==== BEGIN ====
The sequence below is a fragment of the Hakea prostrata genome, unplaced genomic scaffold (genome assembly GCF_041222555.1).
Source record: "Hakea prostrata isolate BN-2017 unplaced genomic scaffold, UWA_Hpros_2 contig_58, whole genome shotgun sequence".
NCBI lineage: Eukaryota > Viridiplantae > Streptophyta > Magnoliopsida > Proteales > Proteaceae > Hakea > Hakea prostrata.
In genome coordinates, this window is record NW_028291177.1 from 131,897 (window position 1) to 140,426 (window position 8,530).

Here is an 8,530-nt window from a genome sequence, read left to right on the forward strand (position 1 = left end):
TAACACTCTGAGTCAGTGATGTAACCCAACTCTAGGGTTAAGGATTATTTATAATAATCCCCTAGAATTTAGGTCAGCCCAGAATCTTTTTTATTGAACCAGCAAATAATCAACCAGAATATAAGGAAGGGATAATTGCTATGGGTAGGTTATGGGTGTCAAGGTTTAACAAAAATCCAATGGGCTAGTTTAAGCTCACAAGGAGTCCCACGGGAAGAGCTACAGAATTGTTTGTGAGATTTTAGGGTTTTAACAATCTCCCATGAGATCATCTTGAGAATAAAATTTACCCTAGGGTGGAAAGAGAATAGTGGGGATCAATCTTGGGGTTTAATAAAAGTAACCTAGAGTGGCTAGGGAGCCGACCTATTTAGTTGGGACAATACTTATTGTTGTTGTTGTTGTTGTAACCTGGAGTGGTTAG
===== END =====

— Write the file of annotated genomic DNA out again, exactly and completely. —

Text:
The sequence below is a fragment of the Hakea prostrata genome, unplaced genomic scaffold (genome assembly GCF_041222555.1).
Source record: "Hakea prostrata isolate BN-2017 unplaced genomic scaffold, UWA_Hpros_2 contig_58, whole genome shotgun sequence".
NCBI lineage: Eukaryota > Viridiplantae > Streptophyta > Magnoliopsida > Proteales > Proteaceae > Hakea > Hakea prostrata.
In genome coordinates, this window is record NW_028291177.1 from 131,897 (window position 1) to 140,426 (window position 8,530).

Here is an 8,530-nt window from a genome sequence, read left to right on the forward strand (position 1 = left end):
TAACACTCTGAGTCAGTGATGTAACCCAACTCTAGGGTTAAGGATTATTTATAATAATCCCCTAGAATTTAGGTCAGCCCAGAATCTTTTTTATTGAACCAGCAAATAATCAACCAGAATATAAGGAAGGGATAATTGCTATGGGTAGGTTATGGGTGTCAAGGTTTAACAAAAATCCAATGGGCTAGTTTAAGCTCACAAGGAGTCCCACGGGAAGAGCTACAGAATTGTTTGTGAGATTTTAGGGTTTTAACAATCTCCCATGAGATCATCTTGAGAATAAAATTTACCCTAGGGTGGAAAGAGAATAGTGGGGATCAATCTTGGGGTTTAATAAAAGTAACCTAGAGTGGCTAGGGAGCCGACCTATTTAGTTGGGACAATACTTATTGTTGTTGTTGTTGTTGTAACCTGGAGTGGTTAG